Poetic License
Republicans need not apply.

The Wall Street Journal, Friday, January 25, 2008

At the poetry reading in New York
  a guy in Armani shouts:
  I came for poetry, not your politics--

She says--
  Global warming, this green morning . . .

She spells out the scientist's name.

I am the "guy in Armani," and I feel I must respond.

The passage above is from a recently published poem, "A Fissure in the World" by Joan Bauer. It describes an incident that occurred at an October 2005 reading from "Only the Sea Keeps: Poetry of the Tsunami," a collection edited by Judith Robinson.

It was not a love of verse that brought me to the Bowery Poetry Club. I was the guest of Heather Robinson, Judy's lovely daughter. Heather and I had recently begun seeing each other again after a long absence. I was eager for everything to go well, and I especially wanted to make a good impression on her mother.

Heather and I sat down near the back of the small hall, and things soon took what I feared was a disastrous turn. The mistress of ceremonies, poet Daniela Gioseffi, opened the proceedings with a vulgar rant about Beltway politics--specifically, her glee over the "fall" of Tom DeLay and Bill Frist, then the Republican congressional leaders. (Rep. DeLay had just been indicted, and Sen. Frist was under investigation for insider trading.)

It was then that I said I came to hear poetry, not politics--although according to a contemporaneous account I emailed to a friend, I said it in a mutter rather than a shout. Evidently I muttered loudly enough to get Ms. Gioseffi's attention, because she replied, expressing incredulity that not everyone at the Bowery Poetry Club would share the same political outlook. I believe I repeated that I came for poetry and not politics--possibly shouting, as Ms. Bauer reported. Ms. Gioseffi said, "You can't be politically disengaged and be human."

At this point I definitely shouted: "Oh, so people who disagree with you aren't human?" She answered that this was neither the time nor the place for such contention. "I agree," I said. If only she had thought of that before opening her mouth.

The poets got on with their poetry. Midway through, however, Ms. Gioseffi returned to politics, this time in a zanier vein. She blamed global warming for the recent Asian tsunami, whose cause actually was geologic, not climatic. Then she claimed the government was "fussing with the weather" and blowing up "neutron bombs" in order to use the Earth as a weapon. "This isn't paranoid," she assured the crowd, citing a book by someone she kept emphasizing was a doctor.

Heather begged me not to say anything more: "Just laugh." I did, and again Ms. Gioseffi heard me: "To the man who's giggling, Doctor [so-and-so] says this is true." I do not remember if she spelled out the name. I am certain I did not take it down.

To answer the most important question first: My date with Heather turned out fine. In fact, Mrs. Robinson not only was not upset with me, but apologized to me for the incident.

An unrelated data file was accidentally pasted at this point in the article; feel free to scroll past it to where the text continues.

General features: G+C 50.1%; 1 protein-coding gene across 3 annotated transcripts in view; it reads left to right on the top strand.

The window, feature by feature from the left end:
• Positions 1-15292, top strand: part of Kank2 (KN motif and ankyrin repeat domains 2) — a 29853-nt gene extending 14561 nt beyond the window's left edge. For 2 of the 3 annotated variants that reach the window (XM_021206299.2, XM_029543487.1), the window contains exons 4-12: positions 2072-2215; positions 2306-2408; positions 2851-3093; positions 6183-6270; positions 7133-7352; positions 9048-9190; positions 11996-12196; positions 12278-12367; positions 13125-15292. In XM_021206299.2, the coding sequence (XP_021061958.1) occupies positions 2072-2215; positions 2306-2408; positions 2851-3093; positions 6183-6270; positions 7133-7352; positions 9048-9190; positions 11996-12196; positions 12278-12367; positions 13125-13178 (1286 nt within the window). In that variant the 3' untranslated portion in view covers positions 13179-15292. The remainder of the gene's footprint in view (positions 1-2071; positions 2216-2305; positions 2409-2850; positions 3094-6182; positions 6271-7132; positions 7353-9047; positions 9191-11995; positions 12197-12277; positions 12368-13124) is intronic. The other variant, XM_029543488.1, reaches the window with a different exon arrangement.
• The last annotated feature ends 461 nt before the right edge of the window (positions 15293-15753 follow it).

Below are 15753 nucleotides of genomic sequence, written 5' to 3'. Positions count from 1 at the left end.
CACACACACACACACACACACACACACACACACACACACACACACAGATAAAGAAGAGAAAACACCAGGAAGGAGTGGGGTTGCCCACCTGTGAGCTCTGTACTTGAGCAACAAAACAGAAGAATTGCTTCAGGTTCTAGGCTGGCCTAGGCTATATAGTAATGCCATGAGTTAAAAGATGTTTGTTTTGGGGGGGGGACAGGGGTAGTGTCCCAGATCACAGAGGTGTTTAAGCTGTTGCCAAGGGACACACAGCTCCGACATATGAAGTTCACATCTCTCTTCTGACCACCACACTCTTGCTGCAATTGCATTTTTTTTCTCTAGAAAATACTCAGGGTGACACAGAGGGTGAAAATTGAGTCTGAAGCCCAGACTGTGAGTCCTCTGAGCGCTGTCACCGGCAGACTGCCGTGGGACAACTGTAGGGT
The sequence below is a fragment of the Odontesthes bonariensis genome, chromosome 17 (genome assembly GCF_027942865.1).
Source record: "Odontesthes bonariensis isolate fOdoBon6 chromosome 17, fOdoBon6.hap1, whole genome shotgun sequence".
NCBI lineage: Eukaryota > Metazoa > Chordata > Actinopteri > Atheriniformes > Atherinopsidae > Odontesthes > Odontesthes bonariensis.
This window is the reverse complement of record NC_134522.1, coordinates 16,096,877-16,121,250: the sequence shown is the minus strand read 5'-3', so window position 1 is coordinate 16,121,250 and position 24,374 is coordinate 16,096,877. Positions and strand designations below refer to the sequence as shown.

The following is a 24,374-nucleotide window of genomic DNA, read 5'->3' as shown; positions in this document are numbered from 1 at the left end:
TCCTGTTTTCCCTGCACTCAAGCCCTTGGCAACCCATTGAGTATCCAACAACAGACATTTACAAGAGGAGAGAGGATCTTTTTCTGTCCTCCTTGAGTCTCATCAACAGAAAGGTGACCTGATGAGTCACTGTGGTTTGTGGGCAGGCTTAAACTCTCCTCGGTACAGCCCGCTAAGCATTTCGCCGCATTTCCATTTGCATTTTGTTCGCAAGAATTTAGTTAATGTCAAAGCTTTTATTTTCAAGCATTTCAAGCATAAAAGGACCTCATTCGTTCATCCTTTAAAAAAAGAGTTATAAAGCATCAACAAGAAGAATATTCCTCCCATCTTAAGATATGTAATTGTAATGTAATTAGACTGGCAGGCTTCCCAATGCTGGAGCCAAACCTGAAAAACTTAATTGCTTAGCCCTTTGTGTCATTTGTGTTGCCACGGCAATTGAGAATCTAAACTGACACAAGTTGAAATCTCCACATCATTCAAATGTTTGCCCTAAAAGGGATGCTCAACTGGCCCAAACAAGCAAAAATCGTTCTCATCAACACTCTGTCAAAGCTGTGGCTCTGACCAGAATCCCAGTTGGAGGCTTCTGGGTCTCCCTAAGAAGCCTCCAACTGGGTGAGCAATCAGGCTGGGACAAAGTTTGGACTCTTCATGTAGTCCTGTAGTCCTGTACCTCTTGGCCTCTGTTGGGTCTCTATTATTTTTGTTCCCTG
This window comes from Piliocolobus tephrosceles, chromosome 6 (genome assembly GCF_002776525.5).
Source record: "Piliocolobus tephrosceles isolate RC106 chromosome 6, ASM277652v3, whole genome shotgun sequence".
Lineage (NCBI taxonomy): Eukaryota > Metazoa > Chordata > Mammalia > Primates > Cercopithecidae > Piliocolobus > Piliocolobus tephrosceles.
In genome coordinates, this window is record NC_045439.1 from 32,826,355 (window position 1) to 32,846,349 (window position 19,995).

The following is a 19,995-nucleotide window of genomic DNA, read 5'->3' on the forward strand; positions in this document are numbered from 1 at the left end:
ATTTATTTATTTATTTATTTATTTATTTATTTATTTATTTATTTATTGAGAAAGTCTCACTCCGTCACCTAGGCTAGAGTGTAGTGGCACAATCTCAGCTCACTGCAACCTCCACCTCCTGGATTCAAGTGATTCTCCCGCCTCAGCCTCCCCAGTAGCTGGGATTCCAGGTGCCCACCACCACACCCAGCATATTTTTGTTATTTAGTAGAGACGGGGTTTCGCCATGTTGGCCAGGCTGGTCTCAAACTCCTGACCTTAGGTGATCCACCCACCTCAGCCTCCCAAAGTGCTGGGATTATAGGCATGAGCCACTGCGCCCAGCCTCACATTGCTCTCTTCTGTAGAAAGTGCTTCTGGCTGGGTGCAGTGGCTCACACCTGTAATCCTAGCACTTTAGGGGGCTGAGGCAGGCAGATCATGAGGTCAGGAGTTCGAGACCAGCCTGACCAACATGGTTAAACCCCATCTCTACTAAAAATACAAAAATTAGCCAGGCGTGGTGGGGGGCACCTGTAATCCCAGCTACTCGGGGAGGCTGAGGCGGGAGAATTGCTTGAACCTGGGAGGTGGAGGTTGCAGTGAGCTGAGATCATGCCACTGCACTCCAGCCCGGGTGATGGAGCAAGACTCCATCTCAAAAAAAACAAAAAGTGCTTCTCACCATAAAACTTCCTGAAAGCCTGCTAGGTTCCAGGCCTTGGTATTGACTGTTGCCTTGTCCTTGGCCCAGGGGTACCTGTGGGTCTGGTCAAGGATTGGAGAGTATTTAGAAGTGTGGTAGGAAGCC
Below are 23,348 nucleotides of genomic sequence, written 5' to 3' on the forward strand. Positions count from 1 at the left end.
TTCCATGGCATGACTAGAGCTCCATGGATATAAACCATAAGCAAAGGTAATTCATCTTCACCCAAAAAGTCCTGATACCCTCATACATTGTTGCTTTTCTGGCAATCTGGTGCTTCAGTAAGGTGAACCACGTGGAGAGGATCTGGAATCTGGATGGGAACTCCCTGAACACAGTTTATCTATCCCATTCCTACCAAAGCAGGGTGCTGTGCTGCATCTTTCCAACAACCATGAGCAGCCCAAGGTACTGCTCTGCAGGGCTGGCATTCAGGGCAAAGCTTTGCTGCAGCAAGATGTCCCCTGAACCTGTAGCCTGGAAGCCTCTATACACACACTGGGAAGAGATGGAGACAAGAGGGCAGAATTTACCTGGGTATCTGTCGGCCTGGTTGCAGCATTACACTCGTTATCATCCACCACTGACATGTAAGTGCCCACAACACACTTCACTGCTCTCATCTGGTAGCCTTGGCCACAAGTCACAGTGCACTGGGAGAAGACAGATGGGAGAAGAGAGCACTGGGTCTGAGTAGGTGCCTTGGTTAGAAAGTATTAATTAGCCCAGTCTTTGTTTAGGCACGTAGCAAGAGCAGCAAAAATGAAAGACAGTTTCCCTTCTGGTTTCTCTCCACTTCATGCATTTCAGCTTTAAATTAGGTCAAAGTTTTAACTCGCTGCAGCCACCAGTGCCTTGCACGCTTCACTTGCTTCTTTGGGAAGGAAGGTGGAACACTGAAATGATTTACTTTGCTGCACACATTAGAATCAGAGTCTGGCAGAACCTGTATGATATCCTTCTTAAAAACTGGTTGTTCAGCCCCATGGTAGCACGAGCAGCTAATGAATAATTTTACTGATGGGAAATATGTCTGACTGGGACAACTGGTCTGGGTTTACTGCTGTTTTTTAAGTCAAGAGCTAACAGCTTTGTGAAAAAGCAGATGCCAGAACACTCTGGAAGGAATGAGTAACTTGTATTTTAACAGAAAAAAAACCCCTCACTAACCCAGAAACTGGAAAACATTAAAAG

At the reception after the reading, Heather wisely tried to steer us clear of Ms. Gioseffi, but this proved impossible. The peremptory poet confronted me and demanded: "Are you the man who was laughing rudely while I was talking?"

"I'm the man you said was subhuman."

"There has never been a Republican in here before," she informed me. It seems I had broken a barrier.

"Well," I asked, "if there had never been a Jew in here, would that make it OK for you to say anti-Semitic things?" She told me she was Jewish, which rather missed the point.

Then she said, "You have to be politically engaged if you know the truth, like I do." I started to reply, but she interrupted me, declaring triumphantly: "I won two American Book Awards for writing about these topics!" Case closed. She walked away.

In 1991, poet Dana Gioia, now chairman of the National Endowment for the Arts, wrote an essay for The Atlantic Monthly called "Can Poetry Matter?" Mr. Gioia observed that American poetry "has become the specialized occupation of a relatively small and isolated group."

He lamented that "most contemporary poets, knowing that they are virtually invisible in the larger culture, focus on the more intimate forms of lyric and meditative verse" at the expense of social or political commentary. But perhaps the problem is the opposite: that the world of poetry is so politicized as to exclude from its audience anyone with a distaste for tendentious left-wing ideology.

Actually, I doubt that Ms. Gioseffi was right when she said there had never been a Republican in the Bowery Poetry Club. Probably there are a few Republicans with a love for poetry and a high threshold for abuse who endure the latter in order to enjoy the former.

But no more than a few, and you don't have to be a Republican to be put off by crude and hateful political rhetoric. Sure, there is a market for it, or Keith Olbermann and Michael Savage would be out of their jobs. But why must one who seeks elevation from verse be subjected to the degradation of the adverse?

And just for the record, I was not wearing Armani on that day in 2005. My tastes run more to sport jackets from the Syms discount chain and slacks from the Gap. But I suppose "Armani" better fits Ms. Bauer's political stereotype. That's what they call poetic license.

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